The prediction application 120 also provides the predictive algorithms 122, 124 with a listing of store characteristics associated with the retail stores 160, 162 to which the electronic devices 150, 152 in the shipment will be shipped. The prediction application 120 in configuring the predictive algorithms 122, 124 may select individual device characteristics and store characteristics or combinations thereof for the electronic devices 150, 152 and the retail store(s) 160, 162, respectively, involved in the shipment. The predictive algorithm 122 also draws upon historical inventory loss information about both the electronic devices 150, 152 and the retail store(s) 160, 162 involved in the shipment from the database 130. The historical inventory loss information may be detailed and may be broken down by electronic devices 150, 152 and their various device characteristics. The historical inventory loss information also may be broken down by retail stores 160, 162 and their various store characteristics. The prediction application 120 may select an individual device characteristic of the electronic device 150 and/or may select an individual store characteristic of the retail store 160. The predictive algorithm 122 may determine from historical data the number of instances the electronic device 150 and the retail store 160 have been involved in recorded instances of loss when the selected device characteristic and/or the selected store characteristic have been in effect. The predictive algorithm 122 may be configured by the prediction application 120 to analyze a plurality of combinations of device characteristics and store characteristics fed to it by the prediction application 120. The prediction application 120 in configuring the predictive algorithm 122 may provide combinations of these characteristics that appear to be related to instances of inventory loss. When high correlations are discovered, this may indicate that special security measures should be applied to shipments of the electronic device 150 to the retail store or stores 160, 162 wherein the particular device and/or store characteristics involved in the high correlation findings are present.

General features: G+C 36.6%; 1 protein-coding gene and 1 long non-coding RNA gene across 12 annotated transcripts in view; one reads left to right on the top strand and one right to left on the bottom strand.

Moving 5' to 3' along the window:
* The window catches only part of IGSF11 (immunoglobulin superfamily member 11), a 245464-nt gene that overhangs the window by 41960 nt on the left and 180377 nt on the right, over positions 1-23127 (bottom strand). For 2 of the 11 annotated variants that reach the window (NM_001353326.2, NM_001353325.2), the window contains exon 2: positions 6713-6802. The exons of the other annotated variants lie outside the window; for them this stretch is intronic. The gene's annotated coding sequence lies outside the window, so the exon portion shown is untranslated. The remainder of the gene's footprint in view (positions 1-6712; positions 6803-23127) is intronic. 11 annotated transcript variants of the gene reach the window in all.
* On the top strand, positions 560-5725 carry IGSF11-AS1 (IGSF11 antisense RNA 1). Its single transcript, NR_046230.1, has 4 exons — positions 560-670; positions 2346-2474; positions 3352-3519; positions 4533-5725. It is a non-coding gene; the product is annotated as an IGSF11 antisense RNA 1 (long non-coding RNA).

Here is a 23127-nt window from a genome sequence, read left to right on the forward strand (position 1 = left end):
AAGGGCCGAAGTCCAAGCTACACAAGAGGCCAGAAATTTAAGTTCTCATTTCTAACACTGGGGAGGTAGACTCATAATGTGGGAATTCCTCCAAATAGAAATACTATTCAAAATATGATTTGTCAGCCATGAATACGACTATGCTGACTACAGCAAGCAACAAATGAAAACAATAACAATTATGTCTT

The prediction application 120 configures the predictive algorithm 122 for the telecommunications service provider 140, manufacturer, or distributor of electronic devices 150, 152 seeking to reduce inventory loss. The prediction application 120 gathers information about a plurality of device characteristics for electronic devices 150, 152 that may be shipped. The prediction application 120 gathers information about a plurality of store characteristics of retail stores 160, 162 to which the electronic devices 150, 152 may be shipped. The prediction application 120 may cause the device characteristic information and store characteristic information to be stored on behalf of the predictive algorithm 122 in the database 130. The database 130 is associated with the prediction server 110. The prediction application 120 may manage the characteristic information by updating the device characteristics for new characteristics that may be found to be statistically significant or indicative. The new characteristics may be for electronic devices 150, 152 that are newly released or they may be for existing electronic devices 150, 152 wherein the device characteristics are newly discovered to be statistically significant for predicting loss. The prediction application 120 also may manage the characteristic information by updating the store characteristics for new characteristics of retail stores 160, 162 as well as adding newly discovered store characteristics that are found to be significant. The prediction application 120 also may delete device characteristics and store characteristics that are found to be not statistically useful and/or discontinues accumulating this information.